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bibliography * The PainScience Bibliography contains plain language summaries of thousands of scientific papers and others sources, like a specialized blog. This page is about a single scientific paper in the bibliography, Best 2008.

Effectiveness of sports massage for recovery of skeletal muscle from strenuous exercise

Best TM, Hunter R, Wilcox A, Haq F. Effectiveness of sports massage for recovery of skeletal muscle from strenuous exercise. Clin J Sport Med. 2008 Sep;18(5):446–60. PubMed #18806553.
Tags: treatment, muscle, self-treatment, massage, exercise, chronic pain, manual therapy, pain problems

PainSci summary of Best 2008?This page is one of thousands in the bibliography. It is not a general article: it is focused on a single scientific paper, and it may provide only just enough context for the summary to make sense. Links to other papers and more general information are provided at the bottom of the page, as often as possible. ★★★☆☆?3-star ratings are for typical studies with no more (or less) than the usual common problems. Ratings are a highly subjective opinion, and subject to revision at any time. If you think this paper has been incorrectly rated, please let me know.

This review of studies of massage for DOMS found “moderate data supporting its use” — continuing the pattern of damning massage for DOMS with faint praise and pulling a barely-positive conclusion out of weak data.

original abstract

OBJECTIVE: Sport massage, a manual therapy for muscle and soft tissue pain and weakness, is a popular and widely used modality for recovery after intense exercise. Our objective is to determine the effectiveness of sport massage for improving recovery after strenuous exercise.

DATA SOURCES: We searched MEDLINE, EMBASE, and CINAHL using all current and historical names for sport massage. Reference sections of included articles were scanned to identify additional relevant articles.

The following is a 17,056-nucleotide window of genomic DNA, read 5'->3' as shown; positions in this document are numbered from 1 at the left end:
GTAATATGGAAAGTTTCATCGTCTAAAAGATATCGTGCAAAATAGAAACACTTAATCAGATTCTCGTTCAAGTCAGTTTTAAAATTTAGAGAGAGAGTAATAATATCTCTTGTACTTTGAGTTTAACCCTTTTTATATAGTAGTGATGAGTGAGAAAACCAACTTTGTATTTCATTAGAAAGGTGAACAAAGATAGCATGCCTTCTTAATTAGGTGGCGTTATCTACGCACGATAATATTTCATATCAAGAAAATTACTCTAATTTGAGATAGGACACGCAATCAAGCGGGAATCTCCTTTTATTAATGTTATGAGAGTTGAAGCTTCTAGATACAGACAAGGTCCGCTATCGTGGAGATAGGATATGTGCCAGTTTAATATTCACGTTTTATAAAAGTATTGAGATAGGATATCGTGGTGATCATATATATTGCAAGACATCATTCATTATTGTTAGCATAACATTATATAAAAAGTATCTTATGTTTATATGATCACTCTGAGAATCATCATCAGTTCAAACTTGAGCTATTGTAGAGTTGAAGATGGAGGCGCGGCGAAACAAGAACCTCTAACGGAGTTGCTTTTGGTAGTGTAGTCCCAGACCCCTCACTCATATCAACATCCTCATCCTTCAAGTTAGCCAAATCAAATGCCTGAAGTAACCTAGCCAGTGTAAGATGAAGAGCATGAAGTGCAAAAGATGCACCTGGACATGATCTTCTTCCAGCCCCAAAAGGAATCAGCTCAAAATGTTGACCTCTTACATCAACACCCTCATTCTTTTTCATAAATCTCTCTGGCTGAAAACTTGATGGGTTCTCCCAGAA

STUDY SELECTION: Study inclusion criteria required that subjects (1) were humans, (2) performed strenuous exercise, (3) received massage, and (4) were assessed for muscle recovery and performance. Ultimately, 27 studies met inclusion criteria.

DATA EXTRACTION: Eligible studies were reviewed, and data were extracted by the senior author (TMB). The main outcomes extracted were type and timing of massage and outcome measures studied.

DATA SYNTHESIS: Data from 17 case series revealed inconsistent results. Most studies evaluating post-exercise function suggest that massage is not effective, whereas studies that also evaluated the symptoms of DOMS did show some benefit. Data from 10 randomized controlled trials (RCTs) do, however, provide moderate evidence for the efficacy of massage therapy. The search identified no trend between type and timing of massage and any specific outcome measures investigated.

CONCLUSIONS: Case series provide little support for the use of massage to aid muscle recovery or performance after intense exercise. In contrast, RCTs provide moderate data supporting its use to facilitate recovery from repetitive muscular contractions. Further investigation using standardized protocols measuring similar outcome variables is necessary to more conclusively determine the efficacy of sport massage and the optimal strategy for its implementation to enhance recovery following intense exercise.

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One article on cites Best 2008 as a source:

This page is part of the PainScience BIBLIOGRAPHY, which contains plain language summaries of thousands of scientific papers & others sources. It’s like a highly specialized blog. A few highlights: